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Wednesday, 23 March 2016

Sounds from the abyss

I'm usually observant; it went with my trade. Following events was what I was paid to do but often unexpected detail enlivened straightforward reportage.

This time however I was wholly involved in understanding a new technical system on which I may, or may not, spend money. I may get to that in a later post. Yesterday, at the time, my concentration excluded all other matters.

Thus I was fresh to the news, half a day later, when the BBC News at Ten told me about Brussels. "But it was on the big TV screen just above your head," said VR. I nodded but I'd had other fish to fry. Less cataclysmic, of course, but we are what we are and we do what we do.

The information was immediate and overwhelming. In the midst of tragedy and incomprehension those suffering were turning their phones on dust, inchoate cries and poignantly deserted suitcases. One victim, moving towards the light, recorded the stumbling steps of the couple in front - silhouettes of people in need of reassurance.

This wasn't new news, of course. Think Charlie Hebdo, think Paris last November. Think further back.

I thought of politicians, those fallible individuals whom we vote for and who we expect to make decisions on our behalf. Politicians who had justifiably dragged their feet about involvement in Syria (Applause! Applause!) not caring to launch another Afghanistan (Oh no!).

When do we turn from diplomacy and start unsheathing the sword? Never, for war is hell, said William Tecumseh Sherman, and he knew. But when, privately, do we acknowledge diplomacy comes at a cost and we cannot guarantee the lives of normal people going about their normal existence? Deaths to pay for a public theory.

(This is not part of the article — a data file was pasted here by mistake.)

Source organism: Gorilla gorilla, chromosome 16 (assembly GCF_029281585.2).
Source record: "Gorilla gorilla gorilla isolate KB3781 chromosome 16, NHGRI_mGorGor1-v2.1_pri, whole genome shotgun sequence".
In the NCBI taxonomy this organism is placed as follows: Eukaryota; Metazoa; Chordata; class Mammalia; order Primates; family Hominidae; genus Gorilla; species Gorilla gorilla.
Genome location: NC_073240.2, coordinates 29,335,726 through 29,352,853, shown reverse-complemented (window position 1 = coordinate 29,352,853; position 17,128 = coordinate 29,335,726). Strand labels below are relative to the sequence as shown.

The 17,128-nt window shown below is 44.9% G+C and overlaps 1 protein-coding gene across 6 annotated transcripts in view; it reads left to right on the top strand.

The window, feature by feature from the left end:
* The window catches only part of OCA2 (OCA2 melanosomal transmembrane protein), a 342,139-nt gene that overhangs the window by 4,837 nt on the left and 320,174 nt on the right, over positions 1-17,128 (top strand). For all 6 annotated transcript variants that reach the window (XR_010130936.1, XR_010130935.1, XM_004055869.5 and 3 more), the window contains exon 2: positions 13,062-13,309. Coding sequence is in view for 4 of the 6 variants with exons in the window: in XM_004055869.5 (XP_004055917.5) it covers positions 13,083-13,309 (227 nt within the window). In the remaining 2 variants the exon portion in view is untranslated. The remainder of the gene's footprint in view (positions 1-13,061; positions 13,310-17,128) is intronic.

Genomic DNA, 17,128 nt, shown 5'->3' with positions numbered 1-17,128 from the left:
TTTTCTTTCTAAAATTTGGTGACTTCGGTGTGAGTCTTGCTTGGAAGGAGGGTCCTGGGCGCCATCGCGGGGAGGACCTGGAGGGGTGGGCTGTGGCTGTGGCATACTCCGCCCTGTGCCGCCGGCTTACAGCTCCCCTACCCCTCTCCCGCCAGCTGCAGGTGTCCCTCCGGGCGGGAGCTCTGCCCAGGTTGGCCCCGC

I’ll always be anti-war. Won’t I?


  1. "Jaw, jaw, is better than war, war" (WSC)

  2. Avus: But wasn't that what Chamberlain was trying to do? Read WSC's memoirs and see what he thought of Chamberlain. Not much. A case of do as I say, not as I do.

  3. It's tough when innocents die close to home. For anyone.

  4. MikeM: I always weep for innocents and that includes the innocents - broken and battered - wearing uniforms. Men and women join the armed services for all sorts of reasons and I'm not sure any of them see it as a theoretical proposition which will involve the trading of a limb or a life.

    For two years I wore a uniform myself and although it would have required a very serious kind of conflict for me to have gone in harm's way, it was just possible. A year or two previously, an hour's flight up the Malayan Peninsula from Singapore where I was stationed, unwilling National Serviceman found themselves slipping off into the jungle (armed with shotguns, forsooth!) to engage in one of those metaphors that stay-at-home strategists love so much: "mopping up pockets of resistance" would probably suit.

    Will we go - officially - to war with ISIS? I shudder at having to agree or disagree with that possibiity. For those "on the ground" (another of those beloved phrases) there is the unnerving prospect that whatever their thoughts about "paying the ultimate price" (and that's another), the opposition have proved, over and over again, that the prospect of dying doesn't seem to disturb them. Even in extremis I wouldn't be able to gather much comfort from the idea of dying on behalf of David Cameron's political beliefs.

  5. I think terrorist suicide bombers are made before they "enlist". And I suspect their actions have more to do with vengeance than politics. They kill out of anger rather than kill to "uphold The Constitution".